A pay rise for top officials? Talk about money for old rope
Only one or two would actually deserve the planned 12 per cent pay rise. Half would be lucky to keep their jobs and three or four should have been sacked
When bureaucracy leads, smart politics takes a back seat.
That may be why the government chooses at this most sensitive time to announce a salary adjustment study that recommends a whopping pay rise of 12.4 per cent for its top officials.
Bear in mind these guys already average a take-home pay of a quarter of a million dollars a month, not counting perks and benefits.
This government cannot get any more unpopular. Does it not have enough controversy and crisis to deal with already?
Most of the principal officials won’t be around after next summer with a new administration to enjoy the benefits.
So the smart thing to do is just to shelve the study. That won’t incur any goodwill from the public, but at least it won’t provoke more ill will.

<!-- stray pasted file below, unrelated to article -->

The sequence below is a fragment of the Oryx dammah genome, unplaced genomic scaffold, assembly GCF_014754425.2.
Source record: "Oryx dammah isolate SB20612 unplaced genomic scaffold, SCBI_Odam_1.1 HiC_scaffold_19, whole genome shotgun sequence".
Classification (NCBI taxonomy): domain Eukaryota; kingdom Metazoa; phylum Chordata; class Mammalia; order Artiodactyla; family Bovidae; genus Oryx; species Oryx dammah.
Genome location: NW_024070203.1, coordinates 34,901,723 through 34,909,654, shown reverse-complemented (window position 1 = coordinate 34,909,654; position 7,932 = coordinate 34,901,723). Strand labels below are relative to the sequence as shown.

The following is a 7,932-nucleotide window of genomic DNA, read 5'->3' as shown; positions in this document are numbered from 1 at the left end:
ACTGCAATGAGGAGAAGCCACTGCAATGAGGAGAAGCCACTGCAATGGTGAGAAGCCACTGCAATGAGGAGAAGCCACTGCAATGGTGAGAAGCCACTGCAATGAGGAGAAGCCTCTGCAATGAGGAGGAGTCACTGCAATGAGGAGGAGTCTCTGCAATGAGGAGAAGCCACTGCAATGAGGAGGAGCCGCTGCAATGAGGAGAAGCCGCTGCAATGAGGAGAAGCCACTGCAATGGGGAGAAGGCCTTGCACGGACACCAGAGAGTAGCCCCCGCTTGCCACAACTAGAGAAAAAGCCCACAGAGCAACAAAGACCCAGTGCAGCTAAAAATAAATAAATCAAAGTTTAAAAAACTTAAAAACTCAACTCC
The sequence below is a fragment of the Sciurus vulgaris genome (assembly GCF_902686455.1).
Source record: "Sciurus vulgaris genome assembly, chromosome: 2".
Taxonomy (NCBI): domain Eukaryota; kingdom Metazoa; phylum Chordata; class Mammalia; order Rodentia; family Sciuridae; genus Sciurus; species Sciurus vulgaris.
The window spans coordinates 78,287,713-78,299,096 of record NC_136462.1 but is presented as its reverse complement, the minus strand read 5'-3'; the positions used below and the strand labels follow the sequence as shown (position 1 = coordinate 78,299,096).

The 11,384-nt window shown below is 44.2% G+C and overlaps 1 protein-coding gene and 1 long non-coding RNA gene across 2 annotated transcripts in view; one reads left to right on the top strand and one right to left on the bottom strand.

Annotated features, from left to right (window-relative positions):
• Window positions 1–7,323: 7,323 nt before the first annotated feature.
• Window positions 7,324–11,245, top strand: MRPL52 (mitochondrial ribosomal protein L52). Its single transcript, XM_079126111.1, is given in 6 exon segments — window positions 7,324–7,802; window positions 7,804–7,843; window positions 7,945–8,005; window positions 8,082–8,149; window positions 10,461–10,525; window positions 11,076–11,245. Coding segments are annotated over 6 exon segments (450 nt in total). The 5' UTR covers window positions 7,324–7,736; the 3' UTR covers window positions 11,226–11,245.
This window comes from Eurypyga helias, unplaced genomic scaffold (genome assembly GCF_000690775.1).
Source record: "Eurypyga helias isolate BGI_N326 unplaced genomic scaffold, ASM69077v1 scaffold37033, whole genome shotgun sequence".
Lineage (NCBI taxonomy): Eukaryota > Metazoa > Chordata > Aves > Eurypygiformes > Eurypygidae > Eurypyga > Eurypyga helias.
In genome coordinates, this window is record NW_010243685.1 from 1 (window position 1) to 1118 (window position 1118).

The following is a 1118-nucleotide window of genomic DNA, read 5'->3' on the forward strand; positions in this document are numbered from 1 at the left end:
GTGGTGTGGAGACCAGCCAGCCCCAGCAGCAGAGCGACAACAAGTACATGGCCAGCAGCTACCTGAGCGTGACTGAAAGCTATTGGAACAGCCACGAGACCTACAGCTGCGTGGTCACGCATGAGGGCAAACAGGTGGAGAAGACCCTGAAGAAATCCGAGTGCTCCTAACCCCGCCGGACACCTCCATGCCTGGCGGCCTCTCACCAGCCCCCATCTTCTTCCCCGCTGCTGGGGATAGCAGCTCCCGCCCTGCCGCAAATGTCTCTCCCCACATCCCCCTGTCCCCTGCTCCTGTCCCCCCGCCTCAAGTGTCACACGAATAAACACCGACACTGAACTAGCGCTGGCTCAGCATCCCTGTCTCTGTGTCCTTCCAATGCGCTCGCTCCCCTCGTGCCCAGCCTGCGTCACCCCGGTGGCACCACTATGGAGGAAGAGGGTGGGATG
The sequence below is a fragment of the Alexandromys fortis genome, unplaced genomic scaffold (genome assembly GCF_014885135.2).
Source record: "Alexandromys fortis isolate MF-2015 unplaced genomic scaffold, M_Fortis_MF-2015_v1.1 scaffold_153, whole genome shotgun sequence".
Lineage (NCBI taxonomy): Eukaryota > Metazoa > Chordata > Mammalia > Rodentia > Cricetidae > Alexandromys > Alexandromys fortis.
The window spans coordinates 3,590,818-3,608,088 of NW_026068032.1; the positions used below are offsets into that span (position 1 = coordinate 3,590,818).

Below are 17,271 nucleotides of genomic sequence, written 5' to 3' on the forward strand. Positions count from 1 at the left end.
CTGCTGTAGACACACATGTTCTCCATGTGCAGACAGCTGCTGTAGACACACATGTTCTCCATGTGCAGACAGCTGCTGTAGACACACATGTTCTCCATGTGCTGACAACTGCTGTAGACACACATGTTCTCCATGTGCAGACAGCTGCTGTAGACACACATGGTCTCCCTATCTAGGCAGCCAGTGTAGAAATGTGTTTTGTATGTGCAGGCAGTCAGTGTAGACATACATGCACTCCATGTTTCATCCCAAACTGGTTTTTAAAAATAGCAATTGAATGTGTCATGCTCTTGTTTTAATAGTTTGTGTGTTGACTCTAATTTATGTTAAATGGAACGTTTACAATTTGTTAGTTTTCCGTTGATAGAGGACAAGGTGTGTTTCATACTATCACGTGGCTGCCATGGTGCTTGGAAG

Granted, bureau secretaries haven’t had a pay rise since 2002, and they took a pay cut of more than 5 per cent in 2009. And no pay rise for these guys will ever be popular, so there is never a good time.
Still, using the current crop of officials as poster boys and girls for getting a pay rise is just not a good idea.
The government loves to compare pay levels with the private sector.
But in the real world, probably only one or two of the top officials would deserve a pay rise.
Half would be lucky to keep their jobs and three or four should have been sacked.
The “I hate the government” kind of judgment can be subjective. So let’s use the latest approval ratings of principal officials – polled by the University of Hong Kong’s public opinion programme – as a proxy for their job performance.
Only finance chief John Tsang Chun-wah (51 per cent) and Food and Health Secretary Ko Wing-man (73 per cent) score above 50 per cent in terms of the net approval rate, that is, the approval minus disapproval rates.
Most others, including Chief Secretary Carrie Lam Cheng Yuet-ngor, are just mediocre.
But four – Nicholas Yang Wei-hsiung in innovation and technology, Lau Kong-wah in home affairs, Paul Chan Mo-po in housing, and Eddie Ng Hak-kim in education – are rated negative.
Arguably, these not-so-fantastic four would have been sacked in the real world.
As I say, forget about the pay rise.